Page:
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Energy Costs - AZ Business Magazine September 2008

Higher Energy Costs Are Forcing Valley Companies To Look For Alternatives

From the neighborhood car wash to a corporate behemoth such as US Airways, rising energy costs are forcing Valley businesses to search for alternatives to relieve the pressure on their bottom lines.


On a warm weekend morning in the Phoenix area, a bored but concerned car wash attendant asks the only motorist who pulls up for a cleaning: “Where is everybody?” He then answers his own question: “People aren’t driving as much and their cars aren’t getting as dirty.”

From airlines to car washes to supermarket chains, record-high gas prices are taking their toll, causing businesses to implement strategies aimed at trimming expenses and saving energy.

Alternatives, ranging from solar to wind to biodiesel, are becoming more attractive and cost-effective as utility bills and prices at the pump continue to squeeze the bottom line.

While US Airways made major news when it announced a broad range of steps to cut costs and generate revenue, the airline is by no means alone in its actions. Bashas’ Family of Stores is an example of supermarkets that are feeling the pinch of higher diesel fuel prices, and the trucking industry reports some haulers are considering dropping customers who are in outlying areas.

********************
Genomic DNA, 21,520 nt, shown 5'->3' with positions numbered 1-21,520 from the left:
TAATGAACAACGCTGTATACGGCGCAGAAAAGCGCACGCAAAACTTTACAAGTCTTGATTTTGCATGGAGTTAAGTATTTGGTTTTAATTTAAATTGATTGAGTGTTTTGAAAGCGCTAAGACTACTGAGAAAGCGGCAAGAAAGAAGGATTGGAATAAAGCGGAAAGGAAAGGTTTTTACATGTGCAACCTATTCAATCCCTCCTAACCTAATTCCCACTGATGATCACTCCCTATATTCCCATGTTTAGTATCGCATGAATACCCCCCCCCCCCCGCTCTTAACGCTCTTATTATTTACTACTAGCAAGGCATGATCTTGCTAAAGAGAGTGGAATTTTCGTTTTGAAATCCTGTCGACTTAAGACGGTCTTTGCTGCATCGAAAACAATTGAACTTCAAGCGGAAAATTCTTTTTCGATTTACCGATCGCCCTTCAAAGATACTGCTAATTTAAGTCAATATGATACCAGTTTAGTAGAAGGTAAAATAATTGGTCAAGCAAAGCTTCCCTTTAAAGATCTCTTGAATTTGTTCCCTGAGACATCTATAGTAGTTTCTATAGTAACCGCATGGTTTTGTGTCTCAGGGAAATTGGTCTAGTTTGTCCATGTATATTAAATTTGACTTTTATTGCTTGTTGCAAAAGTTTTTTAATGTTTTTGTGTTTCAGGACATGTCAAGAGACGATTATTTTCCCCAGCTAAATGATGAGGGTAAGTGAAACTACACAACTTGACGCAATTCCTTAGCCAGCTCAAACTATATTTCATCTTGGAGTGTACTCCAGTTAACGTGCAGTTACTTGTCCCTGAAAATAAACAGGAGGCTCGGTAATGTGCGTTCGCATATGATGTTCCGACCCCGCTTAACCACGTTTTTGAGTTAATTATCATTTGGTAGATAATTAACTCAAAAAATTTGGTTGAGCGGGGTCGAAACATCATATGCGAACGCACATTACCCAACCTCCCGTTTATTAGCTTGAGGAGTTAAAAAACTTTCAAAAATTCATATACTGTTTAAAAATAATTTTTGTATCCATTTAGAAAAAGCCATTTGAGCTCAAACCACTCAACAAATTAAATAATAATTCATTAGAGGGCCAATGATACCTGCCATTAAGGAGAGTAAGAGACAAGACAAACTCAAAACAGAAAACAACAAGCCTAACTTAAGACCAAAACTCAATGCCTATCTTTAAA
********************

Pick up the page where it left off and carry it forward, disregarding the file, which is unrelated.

Even car washes, which depend entirely on customers’ driving habits, are seeing a decline in business. Brian O’Connor, owner of Arizona Auto Wash, with operations throughout the Valley and in Sedona, says his customers are coming in less frequently.

“Instead of once a week, maybe we see them every other week,” O’Connor says. “People are so sick of putting money into their cars. They’re changing oil every 10,000 miles instead of 3,000 miles.”

O’Connor and other gas retailers are victims of what he calls a double whammy. Retailers get 8-to-10-cents per gallon, regardless of the price. Back when gas was $1 a gallon, that was a 10 percent profit. At $4 a gallon, that’s only 2.5 percent.

In addition to hiking the air-conditioning a degree or so, O’Connor has employees check equipment regularly for leaky hose bibs and broken sprinkler heads to conserve water.

Conservation, whether of water, fuel or energy, comes in many forms. For example, there’s solar power. Leah Bushman of Dependable Solar Products in Tempe, acknowledges that businesses, in particular home builders, don’t opt for solar units because of the cost.

“They want to know how is it going to affect their pocketbook, what is the return on investment,” she says.

She tells of a California builder who found that equipping homes with solar units added $18,000 to the cost, even after rebates and incentives. But, those solar homes sold much faster than others in the development.